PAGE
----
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COVID-19 News - SARS-CoV-2 Impairs NK Cells  Jun 11, 2023  8 months, 1 week, 4 days, 55 minutes ago

Polish Study Reveals That SARS-CoV-2 Impairs Human Natural Killer (NK) Cells Through The Activation Of The LLT1-CD161 Axis

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Polish Study Reveals That SARS-CoV-2 Impairs Human Natural Killer (NK) Cells Through The Activation Of The LLT1-CD161 Axis
COVID-19 News - SARS-CoV-2 Impairs NK Cells  Jun 11, 2023  8 months, 1 week, 4 days, 55 minutes ago
Many ‘Post-COVID’ Individuals Will Ultimately Be Susceptible To Higher Risk Of Secondary Opportunistic Viral Infections And Cancer!
 
COVID-19 News: Researchers from Jagiellonian University and the University Hospital in Krakow, Poland have in a new study uncovered a previously unknown mechanism by which SARS-CoV-2, the virus responsible for COVID-19, impairs the crucial functions of natural killer (NK) cells.


Image Credit-Numstocker/Shutterstock

NK cells are a vital part of the immune system, responsible for controlling viral infections. Natural killer cells (NK cells) are white blood cells that destroy infected and diseased cells, like cancer cells. They're also a type of lymphocyte, like B-cells and T-cells. NK cells can destroy harmful cells in the early stages, preventing viruses and cancer cells from spreading.
 
Past COVID-19 News reports already showed that the SARS-CoV-2 virus is able to evade and also impair the human host NK cells and its functions.

https://www.thailandmedical.news/news/covid-19-news-study-finds-that-sars-cov-2-impairs-natural-killer-nk-cells-functions
 
https://www.thailandmedical.news/news/covid-19-news-stanford-study-discovers-sars-cov-2-evades-immune-system-s-nk-cells-via-nsp1-induced-downregulation-of-receptor-nkg2d-ligands
 
https://www.thailandmedical.news/news/stanford-study-shows-that-the-sars-cov-2-coronavirus-is-able-to-evade-cytotoxic-responses-of-natural-killer-cells-and-cause-immune-dysfunction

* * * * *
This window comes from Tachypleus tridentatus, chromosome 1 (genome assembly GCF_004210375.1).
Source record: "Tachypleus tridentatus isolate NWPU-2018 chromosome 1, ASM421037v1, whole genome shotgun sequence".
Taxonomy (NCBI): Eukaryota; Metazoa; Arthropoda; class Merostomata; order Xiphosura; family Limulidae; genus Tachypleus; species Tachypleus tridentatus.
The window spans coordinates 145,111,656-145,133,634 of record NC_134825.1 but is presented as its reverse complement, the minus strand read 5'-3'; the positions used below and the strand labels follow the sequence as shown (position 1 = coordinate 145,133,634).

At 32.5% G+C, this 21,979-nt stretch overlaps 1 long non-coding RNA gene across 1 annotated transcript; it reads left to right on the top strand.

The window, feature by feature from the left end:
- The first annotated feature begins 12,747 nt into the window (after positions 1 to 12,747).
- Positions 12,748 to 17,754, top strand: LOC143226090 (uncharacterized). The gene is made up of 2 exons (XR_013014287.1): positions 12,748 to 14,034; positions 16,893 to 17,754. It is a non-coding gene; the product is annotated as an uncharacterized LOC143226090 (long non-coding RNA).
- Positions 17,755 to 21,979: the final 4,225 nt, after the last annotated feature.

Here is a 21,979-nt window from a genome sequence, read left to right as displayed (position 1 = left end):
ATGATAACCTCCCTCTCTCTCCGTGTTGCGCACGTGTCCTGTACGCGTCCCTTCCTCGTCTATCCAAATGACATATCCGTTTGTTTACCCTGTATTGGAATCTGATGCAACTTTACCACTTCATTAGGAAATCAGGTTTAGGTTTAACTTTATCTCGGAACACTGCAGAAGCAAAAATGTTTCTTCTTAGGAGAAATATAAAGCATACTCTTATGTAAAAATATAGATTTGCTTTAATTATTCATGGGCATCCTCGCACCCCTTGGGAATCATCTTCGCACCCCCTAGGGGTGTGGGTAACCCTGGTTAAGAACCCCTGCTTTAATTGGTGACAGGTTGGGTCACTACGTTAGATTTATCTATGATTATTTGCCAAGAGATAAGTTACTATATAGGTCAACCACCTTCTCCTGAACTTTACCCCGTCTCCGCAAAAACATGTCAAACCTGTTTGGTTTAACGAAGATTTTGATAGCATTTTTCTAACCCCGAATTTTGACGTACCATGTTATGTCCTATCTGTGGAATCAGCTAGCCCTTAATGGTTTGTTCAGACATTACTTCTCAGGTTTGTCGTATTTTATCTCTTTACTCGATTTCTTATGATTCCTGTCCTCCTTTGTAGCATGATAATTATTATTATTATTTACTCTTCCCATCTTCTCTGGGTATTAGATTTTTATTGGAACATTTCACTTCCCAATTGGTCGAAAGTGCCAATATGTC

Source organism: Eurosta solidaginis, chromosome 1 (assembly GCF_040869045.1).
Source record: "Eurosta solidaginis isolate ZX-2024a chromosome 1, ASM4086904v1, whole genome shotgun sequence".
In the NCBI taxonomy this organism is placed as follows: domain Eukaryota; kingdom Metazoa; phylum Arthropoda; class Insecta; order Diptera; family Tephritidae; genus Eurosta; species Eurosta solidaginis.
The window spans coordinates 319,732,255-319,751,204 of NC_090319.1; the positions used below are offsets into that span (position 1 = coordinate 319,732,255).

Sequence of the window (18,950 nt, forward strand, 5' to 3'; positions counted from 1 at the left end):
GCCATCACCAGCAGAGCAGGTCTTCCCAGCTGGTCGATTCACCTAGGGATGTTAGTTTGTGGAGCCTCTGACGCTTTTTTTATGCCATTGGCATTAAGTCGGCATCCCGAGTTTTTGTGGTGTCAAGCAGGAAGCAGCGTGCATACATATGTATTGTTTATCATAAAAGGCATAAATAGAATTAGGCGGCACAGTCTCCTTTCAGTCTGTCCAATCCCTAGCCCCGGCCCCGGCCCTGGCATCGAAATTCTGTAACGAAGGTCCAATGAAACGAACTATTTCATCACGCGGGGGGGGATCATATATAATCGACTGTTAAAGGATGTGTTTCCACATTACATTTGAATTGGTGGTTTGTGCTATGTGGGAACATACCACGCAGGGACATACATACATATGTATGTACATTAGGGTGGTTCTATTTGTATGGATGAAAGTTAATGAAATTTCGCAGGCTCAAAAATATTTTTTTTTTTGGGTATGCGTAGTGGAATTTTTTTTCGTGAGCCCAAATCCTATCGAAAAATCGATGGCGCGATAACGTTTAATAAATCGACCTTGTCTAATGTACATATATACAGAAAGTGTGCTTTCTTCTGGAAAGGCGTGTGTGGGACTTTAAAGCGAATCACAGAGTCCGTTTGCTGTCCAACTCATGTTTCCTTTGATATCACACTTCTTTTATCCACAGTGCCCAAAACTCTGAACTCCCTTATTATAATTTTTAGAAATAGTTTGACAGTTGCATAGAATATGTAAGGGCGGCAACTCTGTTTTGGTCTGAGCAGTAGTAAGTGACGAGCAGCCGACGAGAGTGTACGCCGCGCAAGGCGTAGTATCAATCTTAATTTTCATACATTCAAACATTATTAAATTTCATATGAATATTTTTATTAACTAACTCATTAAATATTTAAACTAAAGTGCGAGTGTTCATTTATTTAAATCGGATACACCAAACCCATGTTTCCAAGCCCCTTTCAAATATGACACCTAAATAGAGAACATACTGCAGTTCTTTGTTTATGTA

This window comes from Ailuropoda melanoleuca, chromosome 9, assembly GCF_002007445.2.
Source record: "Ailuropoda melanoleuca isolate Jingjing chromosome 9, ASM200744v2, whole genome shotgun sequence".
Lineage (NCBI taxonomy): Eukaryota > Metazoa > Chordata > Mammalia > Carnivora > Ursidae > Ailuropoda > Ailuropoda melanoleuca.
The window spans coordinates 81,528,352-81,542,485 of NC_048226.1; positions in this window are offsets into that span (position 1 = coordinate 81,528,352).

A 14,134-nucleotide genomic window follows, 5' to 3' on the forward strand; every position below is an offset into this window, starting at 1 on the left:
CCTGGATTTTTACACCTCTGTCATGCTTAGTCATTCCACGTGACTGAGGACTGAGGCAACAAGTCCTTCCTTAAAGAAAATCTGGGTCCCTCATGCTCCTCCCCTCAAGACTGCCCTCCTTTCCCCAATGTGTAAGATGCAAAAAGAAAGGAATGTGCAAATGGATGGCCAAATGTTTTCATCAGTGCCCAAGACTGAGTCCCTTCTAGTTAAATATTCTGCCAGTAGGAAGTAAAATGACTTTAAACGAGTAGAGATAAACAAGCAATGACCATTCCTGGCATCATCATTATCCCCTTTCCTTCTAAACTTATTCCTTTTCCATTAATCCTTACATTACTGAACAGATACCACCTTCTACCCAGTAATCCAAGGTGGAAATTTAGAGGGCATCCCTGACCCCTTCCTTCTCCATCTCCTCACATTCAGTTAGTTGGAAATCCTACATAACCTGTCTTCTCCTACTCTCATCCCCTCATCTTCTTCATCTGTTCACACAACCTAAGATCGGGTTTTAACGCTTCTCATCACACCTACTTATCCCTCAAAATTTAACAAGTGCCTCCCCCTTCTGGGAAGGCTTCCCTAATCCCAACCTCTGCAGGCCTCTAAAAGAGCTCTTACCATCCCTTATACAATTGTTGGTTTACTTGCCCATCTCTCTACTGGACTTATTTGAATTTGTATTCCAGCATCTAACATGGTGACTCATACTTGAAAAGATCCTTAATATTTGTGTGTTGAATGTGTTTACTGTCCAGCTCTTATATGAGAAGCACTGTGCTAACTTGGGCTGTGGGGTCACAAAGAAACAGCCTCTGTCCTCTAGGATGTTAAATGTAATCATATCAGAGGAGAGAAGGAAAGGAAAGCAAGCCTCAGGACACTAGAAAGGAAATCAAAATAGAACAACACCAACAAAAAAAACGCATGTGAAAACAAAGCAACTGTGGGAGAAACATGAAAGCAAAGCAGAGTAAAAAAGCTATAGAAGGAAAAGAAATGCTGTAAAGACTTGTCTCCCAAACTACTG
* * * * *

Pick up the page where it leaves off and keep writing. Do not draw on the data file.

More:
https://www.thailandmedical.news/news/activation-of-type-1-dendritic-cells-cd11c-cd141-clec9a-and-exhausted-natural-killer-cells-are-key-drivers-of-post-covid-multisystem-inflammatory-synd
 
https://www.thailandmedical.news/news/austrian-study-discovers-that-genetic-variants-of-the-host-cd16a-antibody-receptor-are-associated-with-the-risk-of-severe-covid-19
 
However, the immune dysregulation observed in COVID-19 patients has been linked to a decline in both the number and function of NK cells. Until now, the ex act mechanism behind this inhibition of NK cell functions and the complex interplay between infected cells and NK cells remained largely unknown.
 
The team of researchers conducted a series of experiments to investigate the impact of SARS-CoV-2 infection on NK cells. They co-cultured NK cells with SARS-CoV-2 infected airway epithelial cells and analyzed the expression of various important receptors on the surface of NK cells. The study team observed a significant downregulation of CD161, a receptor known as NKR-P1A or KLRB1, on NK cells, which was accompanied by impaired NK cell cytotoxicity against infected cells.